You knew they were getting asked about it all the time, and that made it tougher, he said. Theyd have to figure out if they said I did my job, would that be taken the wrong way? Are you allowed to say that? Or did they have to say, I have to do better next time out, and then you hope they dont start pressing too much?

Plus, the year that (Bob) Gibson had his 1.12 ERA, he lost nine games or something. You think he didnt snap a few times?

Well, yes, Gibson did have that 1.12 ERA in 1968, and he was 22-9, and he could snap with the best players ever. But the Cardinals finished with 97 wins, finished seventh in runs scored, and reached the seventh game of the World Series. These Giants didnt reach the first game of the divisional playoffs.

Different era, maybe, Righetti said with a shrug. Back then, it was a rougher time all the way around, and youd get on a guy a lot harder than you do now. But you can get guys to start complaining and really turn it into a problem. I was proud that these guys pitched better than they did in 2010, and didnt complain about their results.

There is, though, the knowledge that they may have to do it again in 2012. After all, low runs, high angst is among the chapter headings in Bill Neukoms underpublished book, The Giants Way, available in no Giants dugout stores, Barnes and Nobles or anywhere else whatsoever.

In other words, complaining does not change the conditions under which the Giants pitchers will toil this time as opposed to last. They are who they keep saying they are, and its up to the pitching staff to endure what must be endured.

Unless they want to develop a batting champion among them in their spare time.

Ray Ratto is a columnist for

After Stratton leads way in Giants' shutout, what does his future hold?

After Stratton leads way in Giants' shutout, what does his future hold?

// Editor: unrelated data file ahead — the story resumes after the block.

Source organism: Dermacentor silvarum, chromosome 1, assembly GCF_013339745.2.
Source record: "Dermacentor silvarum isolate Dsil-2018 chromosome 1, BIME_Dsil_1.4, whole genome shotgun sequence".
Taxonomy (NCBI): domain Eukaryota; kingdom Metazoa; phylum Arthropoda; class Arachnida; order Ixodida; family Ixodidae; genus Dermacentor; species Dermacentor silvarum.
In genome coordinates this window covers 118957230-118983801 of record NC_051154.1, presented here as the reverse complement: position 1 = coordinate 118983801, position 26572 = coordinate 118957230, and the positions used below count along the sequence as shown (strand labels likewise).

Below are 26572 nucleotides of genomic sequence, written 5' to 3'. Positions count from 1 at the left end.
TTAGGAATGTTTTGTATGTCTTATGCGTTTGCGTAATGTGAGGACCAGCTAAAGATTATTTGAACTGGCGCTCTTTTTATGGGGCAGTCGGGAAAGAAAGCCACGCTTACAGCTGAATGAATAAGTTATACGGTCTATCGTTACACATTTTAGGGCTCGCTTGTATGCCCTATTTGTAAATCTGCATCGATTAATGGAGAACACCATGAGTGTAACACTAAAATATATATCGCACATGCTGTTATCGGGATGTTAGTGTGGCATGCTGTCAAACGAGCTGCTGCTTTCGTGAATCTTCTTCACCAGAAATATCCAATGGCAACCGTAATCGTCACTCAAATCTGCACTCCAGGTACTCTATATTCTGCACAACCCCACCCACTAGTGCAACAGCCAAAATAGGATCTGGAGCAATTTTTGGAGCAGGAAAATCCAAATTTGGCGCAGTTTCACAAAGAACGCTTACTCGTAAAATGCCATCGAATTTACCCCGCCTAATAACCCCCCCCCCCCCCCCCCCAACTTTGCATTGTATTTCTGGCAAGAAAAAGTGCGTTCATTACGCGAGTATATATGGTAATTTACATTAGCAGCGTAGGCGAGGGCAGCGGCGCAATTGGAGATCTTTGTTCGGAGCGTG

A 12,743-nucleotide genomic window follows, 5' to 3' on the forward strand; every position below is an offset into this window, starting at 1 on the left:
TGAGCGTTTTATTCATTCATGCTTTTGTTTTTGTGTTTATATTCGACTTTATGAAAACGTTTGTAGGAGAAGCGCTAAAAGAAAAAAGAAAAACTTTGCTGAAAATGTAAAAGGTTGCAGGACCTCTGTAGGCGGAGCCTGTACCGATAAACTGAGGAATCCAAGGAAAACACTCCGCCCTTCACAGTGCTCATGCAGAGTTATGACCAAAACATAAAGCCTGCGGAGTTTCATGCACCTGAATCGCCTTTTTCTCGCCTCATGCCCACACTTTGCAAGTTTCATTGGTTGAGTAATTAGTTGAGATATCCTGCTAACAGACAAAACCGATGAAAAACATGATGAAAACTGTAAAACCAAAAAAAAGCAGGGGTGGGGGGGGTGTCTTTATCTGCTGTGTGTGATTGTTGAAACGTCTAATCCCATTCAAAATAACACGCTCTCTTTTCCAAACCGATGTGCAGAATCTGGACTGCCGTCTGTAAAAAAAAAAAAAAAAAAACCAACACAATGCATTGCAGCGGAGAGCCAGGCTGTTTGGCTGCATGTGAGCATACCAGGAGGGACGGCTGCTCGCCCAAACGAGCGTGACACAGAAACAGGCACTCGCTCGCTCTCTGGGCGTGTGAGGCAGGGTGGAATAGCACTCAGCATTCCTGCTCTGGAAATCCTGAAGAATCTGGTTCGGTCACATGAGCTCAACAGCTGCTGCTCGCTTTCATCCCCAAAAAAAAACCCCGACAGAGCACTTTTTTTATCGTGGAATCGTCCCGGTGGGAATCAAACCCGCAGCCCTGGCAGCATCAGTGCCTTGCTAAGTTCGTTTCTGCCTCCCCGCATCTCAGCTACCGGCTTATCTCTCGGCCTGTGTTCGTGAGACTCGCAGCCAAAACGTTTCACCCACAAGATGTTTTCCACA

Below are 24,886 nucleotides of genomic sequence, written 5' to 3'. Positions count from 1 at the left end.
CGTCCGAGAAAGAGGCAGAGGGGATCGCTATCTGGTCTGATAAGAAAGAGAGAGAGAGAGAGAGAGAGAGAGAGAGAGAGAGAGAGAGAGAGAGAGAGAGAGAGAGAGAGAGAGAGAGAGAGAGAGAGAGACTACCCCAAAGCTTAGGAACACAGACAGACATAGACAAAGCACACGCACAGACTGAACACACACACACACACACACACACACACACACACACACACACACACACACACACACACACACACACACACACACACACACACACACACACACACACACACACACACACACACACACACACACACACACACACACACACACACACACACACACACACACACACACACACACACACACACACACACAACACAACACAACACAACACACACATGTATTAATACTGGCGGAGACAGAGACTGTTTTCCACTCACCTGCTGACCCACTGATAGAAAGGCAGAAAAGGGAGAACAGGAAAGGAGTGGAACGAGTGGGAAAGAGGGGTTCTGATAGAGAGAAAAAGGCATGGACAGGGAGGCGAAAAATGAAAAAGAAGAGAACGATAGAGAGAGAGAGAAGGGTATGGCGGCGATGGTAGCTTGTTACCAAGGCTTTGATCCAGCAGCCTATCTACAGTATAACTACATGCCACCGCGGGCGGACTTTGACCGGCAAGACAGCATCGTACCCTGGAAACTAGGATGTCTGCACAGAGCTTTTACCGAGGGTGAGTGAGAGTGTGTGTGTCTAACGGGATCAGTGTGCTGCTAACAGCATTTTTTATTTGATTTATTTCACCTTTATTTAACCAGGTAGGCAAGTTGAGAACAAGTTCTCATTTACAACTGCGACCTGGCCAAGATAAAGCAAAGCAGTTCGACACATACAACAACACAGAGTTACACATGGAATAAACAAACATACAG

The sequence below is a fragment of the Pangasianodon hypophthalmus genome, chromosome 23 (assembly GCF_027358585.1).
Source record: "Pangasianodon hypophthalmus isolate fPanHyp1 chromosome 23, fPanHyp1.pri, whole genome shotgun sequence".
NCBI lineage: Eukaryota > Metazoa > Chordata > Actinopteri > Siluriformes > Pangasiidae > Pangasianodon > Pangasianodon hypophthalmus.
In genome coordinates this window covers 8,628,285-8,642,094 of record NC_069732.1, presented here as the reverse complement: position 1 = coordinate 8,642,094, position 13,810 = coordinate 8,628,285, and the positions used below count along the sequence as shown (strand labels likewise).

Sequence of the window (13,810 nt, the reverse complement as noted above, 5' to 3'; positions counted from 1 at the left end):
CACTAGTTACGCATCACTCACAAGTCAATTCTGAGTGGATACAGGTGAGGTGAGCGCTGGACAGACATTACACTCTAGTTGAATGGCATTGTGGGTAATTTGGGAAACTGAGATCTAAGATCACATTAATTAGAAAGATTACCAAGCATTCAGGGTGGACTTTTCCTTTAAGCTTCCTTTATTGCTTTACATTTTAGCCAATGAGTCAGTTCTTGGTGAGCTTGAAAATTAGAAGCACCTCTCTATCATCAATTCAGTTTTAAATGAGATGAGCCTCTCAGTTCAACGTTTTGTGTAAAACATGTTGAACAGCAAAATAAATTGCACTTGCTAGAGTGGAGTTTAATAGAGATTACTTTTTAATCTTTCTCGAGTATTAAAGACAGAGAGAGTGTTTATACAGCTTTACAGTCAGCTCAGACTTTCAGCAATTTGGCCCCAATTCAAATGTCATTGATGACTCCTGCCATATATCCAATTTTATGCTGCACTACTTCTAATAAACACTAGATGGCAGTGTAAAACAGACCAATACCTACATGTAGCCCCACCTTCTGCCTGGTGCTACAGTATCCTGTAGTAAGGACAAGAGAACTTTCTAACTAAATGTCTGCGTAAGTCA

SAN FRANCISCO — After the final out Monday night, a round table was carried into the corner of the home clubhouse at AT&T Park and surrounded by chairs. Eleven players were sitting, eating, drinking and laughing as Chris Stratton prepared to address the media. 

It was a rare sight for the Giants these days, a very rare sight. But then, so was Monday’s result. Stratton led the way in a 2-0 win over the Brewers that was the first home shutout of the season and motivated the joyous post-game scene. 

The shutout was just the second of the season for the staff. Ty Blach went the distance in the other one and Stratton, a fellow rookie, did the heavy lifting Monday, throwing six strong innings before giving way to the bullpen. Matt Cain pitched the seventh, Mark Melancon pitched the eighth while going back-to-back for the first time in three months, and Sam Dyson closed it out quickly. 

There’s a chance that Stratton joins that group in a few days. Johnny Cueto is scheduled to make a rehab start on Tuesday night in Sacramento and that could put him on track to return to the rotation a turn later. That would line up with Stratton’s next start, but Bruce Bochy wasn’t ready to kick the young righty out of the rotation, not after back-to-back scoreless starts against two of the better lineups in the league. A few days after striking out 10 Washington Nationals, Stratton cut through the Brewers. He has 12 2/3 scoreless innings over his past two appearances. 

“For how we’re using him, he’s really handled it well,” Bochy said. “We skipped him, moved him back three or four days, but he doesn’t let it faze him. This is an important time for these young players coming up, whether it’s (Ryder) Jones or (Jarrett) Parker or Stratton. They’re trying to show they belong in the Major Leagues.